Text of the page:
“Half a Million People Died” Isn’t a Good Argument & Here’s Why
The Case Against Lockdowns and Mask Mandates
It’s hard for me to believe that it’s been twelve months since I penned my first response to a pandemic that’s somehow still the talk of the town.
(Ironically, President Biden during his first week in office signed a memorandum that effectively banned the use of the phrase “Chinese Virus” and the likes via executive order, a privilege he utilized more than every POTUS since Truman during their first month.)
But now that the highest-paid man in the entire United States government has taken a firm stance on discouraging people from living their lives like normal — regardless of whether or not they’ve achieved what was the government’s (pen)ultimate goal for its citizens through all of this: getting vaccinated — I feel that now is most appropriate to share some observations I’ve made the past year that have increased my blood pressure.
Among these are countless anecdotes of smug lockdown proponents quick to dismiss sound cases against the practice by using the latest widely-accepted number supposedly attributed to the coronavirus death toll — toward which many have expressed reasonable doubt, considering the innumerable factors necessarily including obesity — that often swiftly denies dissenters the opportunity to even begin to present their take.
The notion of opponents of lockdowns being vastly anti-science is quite the fallacious hasty generalization. The academic literature against them undoubtedly exists, but its lack of accessibility is only exacerbated by Big Tech’s purposeful censorship of almost any inkling of skepticism by the scientific community.
Indeed, one can still subscribe to the platitudinous “follow the science” mantra even if it comes from the scientists with whom some do not agree.
Anyway, I only express this exasperation because the rhetoric behind what behavior is and is not permissible (even upon inoculation) is currently generating the worst possible outcome, wherein large batches of Americans — culturally unaccustomed to being told what to do by the government, relatively speaking — refuse to get the vaccine and subsequently return to public life immediately upon observing noticeable decreases in case numbers.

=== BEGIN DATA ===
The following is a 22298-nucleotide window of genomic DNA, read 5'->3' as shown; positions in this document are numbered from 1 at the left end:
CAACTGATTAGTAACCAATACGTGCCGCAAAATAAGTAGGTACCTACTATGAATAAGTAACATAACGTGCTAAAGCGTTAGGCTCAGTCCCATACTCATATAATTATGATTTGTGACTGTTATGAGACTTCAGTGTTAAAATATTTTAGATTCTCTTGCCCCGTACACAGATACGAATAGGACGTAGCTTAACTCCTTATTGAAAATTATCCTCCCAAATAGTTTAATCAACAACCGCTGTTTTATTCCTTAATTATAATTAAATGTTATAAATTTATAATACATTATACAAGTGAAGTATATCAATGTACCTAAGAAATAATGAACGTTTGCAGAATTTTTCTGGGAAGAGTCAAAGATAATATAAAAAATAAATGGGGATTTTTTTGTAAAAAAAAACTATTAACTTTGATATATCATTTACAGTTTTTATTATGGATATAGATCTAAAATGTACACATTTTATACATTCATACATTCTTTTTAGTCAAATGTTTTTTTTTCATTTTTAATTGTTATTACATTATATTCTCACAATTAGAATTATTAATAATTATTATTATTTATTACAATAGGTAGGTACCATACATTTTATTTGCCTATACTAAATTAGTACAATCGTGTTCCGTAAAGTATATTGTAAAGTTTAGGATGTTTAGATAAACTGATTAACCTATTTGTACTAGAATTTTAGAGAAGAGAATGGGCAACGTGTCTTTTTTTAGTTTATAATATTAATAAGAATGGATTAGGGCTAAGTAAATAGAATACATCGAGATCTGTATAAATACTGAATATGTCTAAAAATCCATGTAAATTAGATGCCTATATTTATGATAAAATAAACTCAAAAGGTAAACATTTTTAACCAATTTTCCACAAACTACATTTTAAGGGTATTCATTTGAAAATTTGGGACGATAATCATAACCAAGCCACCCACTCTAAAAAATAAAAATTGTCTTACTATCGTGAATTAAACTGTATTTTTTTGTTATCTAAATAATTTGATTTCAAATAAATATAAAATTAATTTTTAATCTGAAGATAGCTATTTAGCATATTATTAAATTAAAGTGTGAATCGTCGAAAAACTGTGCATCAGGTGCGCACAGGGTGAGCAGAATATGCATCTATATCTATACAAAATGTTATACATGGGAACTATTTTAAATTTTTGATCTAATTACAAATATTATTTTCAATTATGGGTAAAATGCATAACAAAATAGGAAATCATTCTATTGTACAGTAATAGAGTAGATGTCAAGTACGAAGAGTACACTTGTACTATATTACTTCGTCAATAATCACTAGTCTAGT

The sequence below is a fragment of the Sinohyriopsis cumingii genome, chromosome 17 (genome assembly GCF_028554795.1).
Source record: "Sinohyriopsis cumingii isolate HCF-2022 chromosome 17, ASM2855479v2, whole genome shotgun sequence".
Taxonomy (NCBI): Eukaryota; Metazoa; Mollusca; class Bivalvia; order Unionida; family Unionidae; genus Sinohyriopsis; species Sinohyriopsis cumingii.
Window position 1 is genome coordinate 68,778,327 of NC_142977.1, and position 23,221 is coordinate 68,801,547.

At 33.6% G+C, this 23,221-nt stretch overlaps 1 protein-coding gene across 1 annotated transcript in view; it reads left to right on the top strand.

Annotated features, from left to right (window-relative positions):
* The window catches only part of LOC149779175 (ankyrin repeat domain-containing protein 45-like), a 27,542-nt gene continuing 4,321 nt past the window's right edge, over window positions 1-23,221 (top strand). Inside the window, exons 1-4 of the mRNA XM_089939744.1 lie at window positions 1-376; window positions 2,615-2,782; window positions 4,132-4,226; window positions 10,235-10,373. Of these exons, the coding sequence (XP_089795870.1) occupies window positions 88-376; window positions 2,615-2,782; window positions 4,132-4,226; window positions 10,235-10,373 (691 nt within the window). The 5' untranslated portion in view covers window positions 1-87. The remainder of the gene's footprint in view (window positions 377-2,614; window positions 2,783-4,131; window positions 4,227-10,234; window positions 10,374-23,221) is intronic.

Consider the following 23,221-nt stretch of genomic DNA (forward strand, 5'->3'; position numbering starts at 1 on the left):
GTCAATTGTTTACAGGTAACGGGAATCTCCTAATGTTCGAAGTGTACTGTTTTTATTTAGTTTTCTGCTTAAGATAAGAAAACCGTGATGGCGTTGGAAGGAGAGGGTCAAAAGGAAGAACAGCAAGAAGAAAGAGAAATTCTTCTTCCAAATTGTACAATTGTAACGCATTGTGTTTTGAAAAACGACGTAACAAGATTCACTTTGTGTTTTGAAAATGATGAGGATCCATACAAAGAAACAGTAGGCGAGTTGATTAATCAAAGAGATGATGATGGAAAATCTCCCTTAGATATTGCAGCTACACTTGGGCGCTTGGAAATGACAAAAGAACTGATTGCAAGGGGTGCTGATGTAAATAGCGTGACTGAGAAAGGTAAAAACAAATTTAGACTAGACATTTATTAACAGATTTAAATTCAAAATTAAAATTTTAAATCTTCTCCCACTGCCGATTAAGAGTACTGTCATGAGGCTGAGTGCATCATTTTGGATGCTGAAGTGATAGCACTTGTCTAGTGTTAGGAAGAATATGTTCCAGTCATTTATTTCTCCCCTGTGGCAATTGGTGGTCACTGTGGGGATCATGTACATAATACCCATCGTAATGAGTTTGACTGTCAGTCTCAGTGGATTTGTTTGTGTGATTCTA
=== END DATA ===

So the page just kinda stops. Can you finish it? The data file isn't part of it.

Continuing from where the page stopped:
But of course, it’s much easier for the university student living rent-free in his/her parents’ basement to tell business owners to shut down than those who spent decades building that exact livelihood.
Many predicted last year that the pandemic’s dastardly effects on the economy would arguably take more of a toll on us than the virus itself. In fact, most today consider repairing our tarnished economy to be an even higher priority than mitigating the virus this year. The long-term recessional ramifications have since been observed and further projected to far exceed the gravity of those immediately related to COVID-19 by jeopardizing population health over the course of the coming decades.
As the pandemic reached a second peak during the holidays, so did the fatalities by opioid overdoses in San Francisco which tripled that of COVID-19 in the same area. This is another inevitable consequence as Americans have noticeably been turning to drugs and alcohol to cope under lockdown while addiction treatment facilities are struggling to drastically modify their operations.
Previously I’d cited Sweden’s model as the gold standard to follow, but I suppose nowadays a better example would be Florida, where coronavirus deaths per capita sit comfortably in the second quartile among the United States despite their notorious elderly population density. Moreover, the states that do not require masks to be worn in public settings are completely scattered throughout the same rankings, implying that there is virtually no correlation between the mandate policy and per capita deaths by coronavirus.
DeSantis’ fortitude juxtaposed to Governor Cuomo’s (conceded) egregious mishandling of our most vulnerable demographic makes for a rather convincing argument that leadership plays a far more significant role than curfews.
I make these seemingly unpopular propositions not with the intention of offending those who are at the highest risk; many of those closest to me fit that bill by nature of their being immunocompromised, and/or simply old. I encourage them to take the necessary precautions to minimize their risk of contracting the virus on their own volition.
However, we all live our everyday lives properly assessing our decisions’ respective risks at every turn; we’ve evolved to do exactly that. Thusly, I stand principled by the notion that the aforementioned decisions should ultimately be up to us — not the government.
I would even go so far as to suggest that more Americans prefer freedom to safety than people realize; we’re familiar with a few places in East Asia that’ve sacrificed much of the former in the guise of the latter.